SAN FRANCISCO — So this is where they collared the man they call the Dread Pirate Roberts.
It’s up a flight of stone steps, past the circulation desk and the Romance stacks, over in Science Fiction, far corner.
On a recent Tuesday, federal officers entered the public library in the Glen Park section of this city and arrested a young man who they say ran a vast Internet black market — an eBay of illegal drugs.
Their mark, Ross William Ulbricht, says he is not the FBI’s Dread Pirate Roberts, the nom de guerre of the mastermind behind the marketplace, Silk Road. And the facts, his lawyer says, will prove that.
However this story plays out, Silk Road already stands as a tabloid monument to old-fashioned vice and new-fashioned technology. Until the website was shut down last month, it was the place to score, say, a brick of cocaine with a few anonymous strokes on a keyboard. According to the authorities, it greased $1.2 billion in drug deals and other crimes, including murder for hire.
That this story intruded here, at a public library in a nice little neighborhood, says a lot about the dark corners of the Internet. The Dark Web, as it is known, is everywhere and nowhere, and it’s growing fast.
No sooner was the old Silk Road shut down than a new, supposedly improved Silk Road popped up. Other online bazaars for illegal guns and drugs are thriving.
And the Dread Pirate Roberts — the old one, a new one, who knows? — is back. (The pseudonym is a reference to a character in the film “The Princess Bride” who turns out to be not one man but many men passing down the title.)
“It took the FBI 2½ years to do what they did,” the Dread Pirate Roberts wrote last week on the new Silk Road site. “But four weeks of temporary silence is all they got.”
So catch us if you can, the Dread Pirate is saying. The new Silk Road has overhauled its security and “marks the dawn of a brand new era for hidden services,” he wrote.
The question is, can anyone really stamp out the Dread Pirates? Like the rest of the Internet, the Dark Web is being shaped and reshaped by technological innovation.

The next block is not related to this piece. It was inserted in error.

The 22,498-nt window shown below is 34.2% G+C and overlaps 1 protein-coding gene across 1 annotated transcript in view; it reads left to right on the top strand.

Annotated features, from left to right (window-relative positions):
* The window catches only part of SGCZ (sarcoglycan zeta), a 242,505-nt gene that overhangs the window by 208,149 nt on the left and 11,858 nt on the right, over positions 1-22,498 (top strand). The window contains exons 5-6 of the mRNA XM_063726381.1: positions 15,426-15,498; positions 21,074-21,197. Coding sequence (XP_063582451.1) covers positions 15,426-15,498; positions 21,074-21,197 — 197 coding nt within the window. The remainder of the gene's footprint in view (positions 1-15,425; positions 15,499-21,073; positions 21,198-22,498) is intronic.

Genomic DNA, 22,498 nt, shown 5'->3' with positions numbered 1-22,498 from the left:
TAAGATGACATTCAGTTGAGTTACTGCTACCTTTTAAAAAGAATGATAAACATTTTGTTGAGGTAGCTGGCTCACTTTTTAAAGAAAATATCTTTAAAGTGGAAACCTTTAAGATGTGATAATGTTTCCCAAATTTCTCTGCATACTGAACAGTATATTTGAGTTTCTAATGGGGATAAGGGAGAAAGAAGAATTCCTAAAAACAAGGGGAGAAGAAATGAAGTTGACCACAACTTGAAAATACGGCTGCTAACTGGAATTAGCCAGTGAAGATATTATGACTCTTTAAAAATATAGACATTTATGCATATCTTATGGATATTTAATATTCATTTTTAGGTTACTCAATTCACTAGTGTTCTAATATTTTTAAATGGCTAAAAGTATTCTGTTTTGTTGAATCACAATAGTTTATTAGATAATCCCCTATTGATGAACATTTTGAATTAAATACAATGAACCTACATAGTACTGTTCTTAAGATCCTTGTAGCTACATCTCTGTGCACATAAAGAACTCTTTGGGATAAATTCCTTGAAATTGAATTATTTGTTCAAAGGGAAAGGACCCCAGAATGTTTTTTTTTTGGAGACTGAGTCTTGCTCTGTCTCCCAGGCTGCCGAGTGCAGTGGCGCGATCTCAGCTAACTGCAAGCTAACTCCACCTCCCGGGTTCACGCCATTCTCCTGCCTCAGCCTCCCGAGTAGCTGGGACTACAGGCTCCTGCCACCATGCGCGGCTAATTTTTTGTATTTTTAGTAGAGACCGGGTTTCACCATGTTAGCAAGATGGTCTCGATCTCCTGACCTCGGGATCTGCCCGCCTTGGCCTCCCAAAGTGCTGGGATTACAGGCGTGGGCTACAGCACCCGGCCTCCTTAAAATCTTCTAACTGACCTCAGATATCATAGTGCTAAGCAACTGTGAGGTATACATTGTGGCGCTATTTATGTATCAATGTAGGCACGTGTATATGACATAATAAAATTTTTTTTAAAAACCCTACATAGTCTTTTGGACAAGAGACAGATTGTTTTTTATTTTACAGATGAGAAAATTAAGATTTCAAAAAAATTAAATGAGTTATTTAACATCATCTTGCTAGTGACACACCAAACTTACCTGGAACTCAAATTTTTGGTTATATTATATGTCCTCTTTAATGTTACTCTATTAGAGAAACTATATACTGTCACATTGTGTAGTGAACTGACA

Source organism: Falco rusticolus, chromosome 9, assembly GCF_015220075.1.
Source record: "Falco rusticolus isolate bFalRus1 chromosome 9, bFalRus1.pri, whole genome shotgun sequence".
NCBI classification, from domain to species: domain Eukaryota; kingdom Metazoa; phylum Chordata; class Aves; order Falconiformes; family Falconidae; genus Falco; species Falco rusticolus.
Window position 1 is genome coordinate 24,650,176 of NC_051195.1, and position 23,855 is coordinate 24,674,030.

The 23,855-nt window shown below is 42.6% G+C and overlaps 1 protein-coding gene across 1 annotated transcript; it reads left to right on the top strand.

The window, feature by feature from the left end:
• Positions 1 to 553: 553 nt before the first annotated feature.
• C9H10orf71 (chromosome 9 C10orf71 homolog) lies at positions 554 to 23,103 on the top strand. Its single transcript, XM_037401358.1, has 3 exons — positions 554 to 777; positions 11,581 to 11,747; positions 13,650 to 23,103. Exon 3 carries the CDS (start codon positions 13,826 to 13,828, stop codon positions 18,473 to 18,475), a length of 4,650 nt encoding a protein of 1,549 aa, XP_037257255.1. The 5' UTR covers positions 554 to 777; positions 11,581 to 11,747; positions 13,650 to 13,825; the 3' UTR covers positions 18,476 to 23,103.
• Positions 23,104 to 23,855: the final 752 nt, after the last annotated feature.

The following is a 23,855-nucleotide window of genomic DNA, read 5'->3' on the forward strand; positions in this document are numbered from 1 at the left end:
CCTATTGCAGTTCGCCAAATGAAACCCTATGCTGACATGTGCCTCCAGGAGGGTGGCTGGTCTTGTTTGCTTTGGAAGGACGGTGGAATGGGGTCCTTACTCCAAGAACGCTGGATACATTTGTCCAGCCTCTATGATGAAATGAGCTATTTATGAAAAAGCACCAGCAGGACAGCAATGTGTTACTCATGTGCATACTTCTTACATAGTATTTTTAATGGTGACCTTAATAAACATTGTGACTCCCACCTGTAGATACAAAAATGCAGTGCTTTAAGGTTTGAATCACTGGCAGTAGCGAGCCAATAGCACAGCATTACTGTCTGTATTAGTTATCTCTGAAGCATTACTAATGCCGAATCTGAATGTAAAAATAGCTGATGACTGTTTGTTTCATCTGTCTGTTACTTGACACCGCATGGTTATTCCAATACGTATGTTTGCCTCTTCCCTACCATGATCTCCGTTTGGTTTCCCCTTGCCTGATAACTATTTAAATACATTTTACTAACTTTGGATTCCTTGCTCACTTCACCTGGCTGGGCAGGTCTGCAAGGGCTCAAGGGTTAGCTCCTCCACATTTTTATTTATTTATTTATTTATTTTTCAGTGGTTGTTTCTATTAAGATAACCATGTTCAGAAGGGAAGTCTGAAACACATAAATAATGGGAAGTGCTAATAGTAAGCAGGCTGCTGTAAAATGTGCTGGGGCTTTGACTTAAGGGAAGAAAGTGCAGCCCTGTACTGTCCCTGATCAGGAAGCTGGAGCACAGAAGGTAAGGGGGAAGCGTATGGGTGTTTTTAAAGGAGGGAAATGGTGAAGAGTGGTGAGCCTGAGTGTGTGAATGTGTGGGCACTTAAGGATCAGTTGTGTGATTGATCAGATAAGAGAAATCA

First, there was Tor, a suite of software and network computers that enables online anonymity. Edward Snowden used Tor to leak government secrets, and it has been important for dissidents in places like Iran and Egypt. Of course, drug dealers and gunrunners prefer anonymity, too.
Then there is bitcoin, the cryptocurrency that has been skyrocketing in value lately. Bitcoin is basically virtual cash — anonymous, untraceable currency. The kind of thing that comes in handy when buying contraband.
It’s hardly news that there are bad actors on the Internet. But the growth of the Dark Web is starting to attract attention in Washington. Sen. Thomas Carper, D-Del., the chairman of the Committee on Homeland Security and Governmental Affairs, warned recently that the authorities seemed to be playing Whac-a-Mole with websites like Silk Road. This, the senator said, “underscores the inescapable reality that technology is dynamic and ever-evolving and that government policy needs to adapt accordingly.”
The FBI declined to discuss the Silk Road case. But some security experts wonder how authorities can effectively police the Walter Whites of the Web. Matthew Green, a research professor of computer science at Johns Hopkins, says buying illegal drugs online is now easier than buying them on a street corner. Green says that Tor is incredibly difficult to crack, but that what is really driving all this is digital cash like bitcoin.
“And cash, in small sums, is completely untraceable,” he said.
Parmy Olson, the author of “We Are Anonymous,” said that it was difficult to spot the criminals and troublemakers of the Web in the real world. The bad guys on the Internet do not look like the bad guys we know, she said.